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In this issue:
symmetry: Entering Higgs Habitat
People Today: Lance Simms: Observing the Universe from Earth and from Space
Photo of the Day: Community Emergency Response Training
Stanford Lively Arts Promotes Upcoming Artists with Free Music
Conservation Tip of the Week

SLAC Today

Wednesday - February 6, 2008

Image courtesy of Sandbox Studio.

symmetry: Entering Higgs Habitat

They sound like Zen koans: The Higgs field bestows mass on other particles, but its own mass is unknown. It pervades the universe, but no one has seen its physical manifestation, the Higgs particle. It's the only missing piece of the Standard Model of particles and forces, but the model accounts for just four percent of the universe.

Less puzzlingly, but just as important, physicists think the Higgs field is responsible for giving mass to some particles but not others. It acts like a gooey, universe-sized bucket of molasses. As particles travel through the field, some interact with the molasses more strongly than others. Those that interact most become heaviest, while those that don't interact at all are left without mass. Without this fundamental phenomenon, the world would be a different place: heavy atoms wouldn't hold together; all elementary particles would be massless, zipping around at the speed of light; the reactions that stoke stars would go faster, slower, or not at all. 

Read more in symmetry...

(Weekly Column - Profile)

Lance Simms: Observing the Universe from Earth and from Space

(Photo - Lance Simms)
Lance Simms discusses telescopes at last year's SLAC Kids Day.

On July 20, 1969, the world heard Neil Armstrong say, "That's one small step for man; one giant leap for mankind," as he and fellow astronaut Buzz Aldrin took the first human steps on the moon. SLAC research assistant Lance Simms was not yet born at the time, but the words echoed just as clearly when he experienced this epic moment in human history at an IMAX theater as a youngster.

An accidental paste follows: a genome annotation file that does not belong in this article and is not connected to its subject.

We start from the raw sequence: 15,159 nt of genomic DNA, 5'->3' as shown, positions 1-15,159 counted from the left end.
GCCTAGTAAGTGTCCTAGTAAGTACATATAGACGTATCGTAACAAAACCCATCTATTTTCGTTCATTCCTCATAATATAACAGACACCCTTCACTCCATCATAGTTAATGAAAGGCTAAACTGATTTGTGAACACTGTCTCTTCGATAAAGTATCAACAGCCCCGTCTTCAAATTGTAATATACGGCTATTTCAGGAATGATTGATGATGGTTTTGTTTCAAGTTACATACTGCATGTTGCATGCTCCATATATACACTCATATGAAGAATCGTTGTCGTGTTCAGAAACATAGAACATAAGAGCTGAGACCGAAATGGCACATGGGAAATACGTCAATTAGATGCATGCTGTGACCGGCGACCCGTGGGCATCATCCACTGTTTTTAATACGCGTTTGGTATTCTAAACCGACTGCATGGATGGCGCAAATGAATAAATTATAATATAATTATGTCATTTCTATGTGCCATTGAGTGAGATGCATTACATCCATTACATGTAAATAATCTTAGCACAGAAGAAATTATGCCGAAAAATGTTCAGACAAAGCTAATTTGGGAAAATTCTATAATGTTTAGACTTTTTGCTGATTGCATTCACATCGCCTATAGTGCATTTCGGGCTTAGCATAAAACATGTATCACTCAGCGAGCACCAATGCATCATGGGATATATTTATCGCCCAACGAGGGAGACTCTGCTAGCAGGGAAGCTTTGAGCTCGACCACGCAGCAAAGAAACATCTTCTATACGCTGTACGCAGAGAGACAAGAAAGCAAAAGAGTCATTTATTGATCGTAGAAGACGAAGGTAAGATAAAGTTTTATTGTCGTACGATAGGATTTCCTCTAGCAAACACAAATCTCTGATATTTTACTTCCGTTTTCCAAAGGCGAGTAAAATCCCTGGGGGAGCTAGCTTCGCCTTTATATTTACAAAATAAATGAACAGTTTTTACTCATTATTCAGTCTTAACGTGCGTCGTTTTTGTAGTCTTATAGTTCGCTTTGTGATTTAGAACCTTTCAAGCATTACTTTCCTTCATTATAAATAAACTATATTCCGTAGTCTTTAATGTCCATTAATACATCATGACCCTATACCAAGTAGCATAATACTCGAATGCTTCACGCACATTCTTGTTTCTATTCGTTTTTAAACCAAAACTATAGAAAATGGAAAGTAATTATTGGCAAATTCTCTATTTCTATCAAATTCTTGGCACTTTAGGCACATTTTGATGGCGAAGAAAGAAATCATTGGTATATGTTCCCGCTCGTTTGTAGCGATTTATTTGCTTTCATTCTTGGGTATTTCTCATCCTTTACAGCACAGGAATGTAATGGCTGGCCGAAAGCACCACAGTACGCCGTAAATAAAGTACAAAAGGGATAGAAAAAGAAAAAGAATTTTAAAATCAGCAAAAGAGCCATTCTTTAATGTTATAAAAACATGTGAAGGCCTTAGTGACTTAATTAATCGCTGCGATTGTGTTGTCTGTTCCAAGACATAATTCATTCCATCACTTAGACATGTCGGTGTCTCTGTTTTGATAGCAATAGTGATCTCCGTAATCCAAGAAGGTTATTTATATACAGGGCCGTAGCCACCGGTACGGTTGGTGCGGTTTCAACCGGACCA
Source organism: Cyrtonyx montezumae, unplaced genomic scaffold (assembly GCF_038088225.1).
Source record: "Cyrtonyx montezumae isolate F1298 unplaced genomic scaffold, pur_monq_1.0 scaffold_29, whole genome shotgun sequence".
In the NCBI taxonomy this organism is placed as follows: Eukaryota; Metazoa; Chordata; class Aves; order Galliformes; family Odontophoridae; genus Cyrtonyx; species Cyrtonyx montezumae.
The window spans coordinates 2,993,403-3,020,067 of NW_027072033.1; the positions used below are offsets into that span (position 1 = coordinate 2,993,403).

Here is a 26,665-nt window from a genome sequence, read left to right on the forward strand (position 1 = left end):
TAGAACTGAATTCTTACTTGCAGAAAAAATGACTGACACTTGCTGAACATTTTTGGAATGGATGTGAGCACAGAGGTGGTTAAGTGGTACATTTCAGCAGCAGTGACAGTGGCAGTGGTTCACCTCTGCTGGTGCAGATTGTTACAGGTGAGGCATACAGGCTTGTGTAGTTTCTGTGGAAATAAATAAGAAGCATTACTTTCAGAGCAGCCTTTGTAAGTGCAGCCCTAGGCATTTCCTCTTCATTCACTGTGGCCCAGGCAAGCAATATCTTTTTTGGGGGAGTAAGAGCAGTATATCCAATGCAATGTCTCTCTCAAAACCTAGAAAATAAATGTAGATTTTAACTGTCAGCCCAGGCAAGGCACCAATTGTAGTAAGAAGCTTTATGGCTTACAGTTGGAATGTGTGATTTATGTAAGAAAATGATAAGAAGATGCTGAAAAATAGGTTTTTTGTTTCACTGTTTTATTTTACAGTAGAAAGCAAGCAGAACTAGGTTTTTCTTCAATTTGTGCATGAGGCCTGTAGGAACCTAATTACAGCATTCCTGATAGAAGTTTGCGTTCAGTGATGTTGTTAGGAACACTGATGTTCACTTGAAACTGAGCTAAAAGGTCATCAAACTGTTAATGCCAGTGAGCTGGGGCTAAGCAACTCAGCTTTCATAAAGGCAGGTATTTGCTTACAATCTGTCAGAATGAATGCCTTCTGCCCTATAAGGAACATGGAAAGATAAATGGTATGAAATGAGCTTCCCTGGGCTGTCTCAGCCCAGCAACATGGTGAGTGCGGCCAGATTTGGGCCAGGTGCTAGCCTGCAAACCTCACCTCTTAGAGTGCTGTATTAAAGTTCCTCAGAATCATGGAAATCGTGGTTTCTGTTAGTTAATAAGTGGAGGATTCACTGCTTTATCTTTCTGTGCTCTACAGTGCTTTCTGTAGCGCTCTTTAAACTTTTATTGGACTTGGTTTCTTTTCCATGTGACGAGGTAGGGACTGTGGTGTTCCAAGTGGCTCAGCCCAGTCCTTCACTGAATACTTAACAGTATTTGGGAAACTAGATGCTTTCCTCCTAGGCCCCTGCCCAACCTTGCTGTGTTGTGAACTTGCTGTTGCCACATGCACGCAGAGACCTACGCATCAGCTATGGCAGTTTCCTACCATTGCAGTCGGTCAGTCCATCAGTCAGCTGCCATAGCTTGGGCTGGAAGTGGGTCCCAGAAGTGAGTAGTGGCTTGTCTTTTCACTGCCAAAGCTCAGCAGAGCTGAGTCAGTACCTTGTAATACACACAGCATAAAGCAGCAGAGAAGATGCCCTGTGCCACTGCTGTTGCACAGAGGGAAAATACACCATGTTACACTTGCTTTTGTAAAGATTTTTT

Simms remembers that at the time, Armstrong seemed like Superman. "When I saw him get out of the lunar module and speak his famous words," Simms said, "I got goose bumps all over."

The IMAX feature discussing research and adventure in outer space also showed the earth rising from behind the moon, another spectacle Simms says has stuck with him ever since. "I was completely awestruck when I saw the earth rise from the vantage point of the moon in that movie," he says, "and I remember feeling that I had to go there and see that same thing for myself."

At the tender age of seven, then, Simms determined he would become an astronaut—a dream he is now one step closer to fulfilling. The Stanford graduate student in Applied Physics recently submitted an application to NASA, seeking to become part of its next class of space explorers; he is now waiting to hear if he has made the administration's cut. 

"Once we get to another star, or at least outside of our solar system, I think it will completely change our understanding of the universe," he says, "and I really want to become an astronaut because there is just so much we do not know and can't know until we send people out to explore."  Read more...

Photo of the Day:
SLAC Emergency Response Training

David Martin, from SLAC's Klystron Department, extinguished a fire as the Palo Alto Fire Department's Barbara Cimino supervised as part of Monday's SLAC Emergency Response Training (SERT). The training emphasized disaster preparedness and was organized by the Environment Safety and Health Fire and Emergency Management Group in collaboration with the Palo Alto Office of Emergency Services.

Click here to see a photo of the most recent SERT graduating class.

Stanford Lively Arts Promotes Upcoming Artists with Free Music

Lively Arts is giving free iTunes gift cards to patrons, faculty, staff and students from now through March 15.

Stanford Lively Arts, Stanford on iTunes U and iTunes have launched a new promotion.

The deal will allow Stanford faculty, staff, students and Lively Arts patrons to download music by artists featured in the upcoming Lively Arts season using free iTunes gift cards.  

Read more in the Stanford Report...

Conservation Tip
of the Week

Maintain the right temperature in your refrigerator and freezer. Refrigerators can use up to 20 percent of the total electricity in your home. The refrigerator should be set between 38ºF (3ºC) and 42ºF (6ºC). Keep your freezer at or above 0ºF (-18ºC). Home Energy magazine found that turning down the temperature in a freezer by just 5 degrees Fahrenheit increased the unit's energy use by 18 percent (and if it was a top freezer, the increase could be as high as 22 percent). Also, a full refrigerator or freezer takes less energy to cool than an empty one. Try to fill extra spaces with gallon jugs of water placed in the back of both the freezer and the refrigerator.


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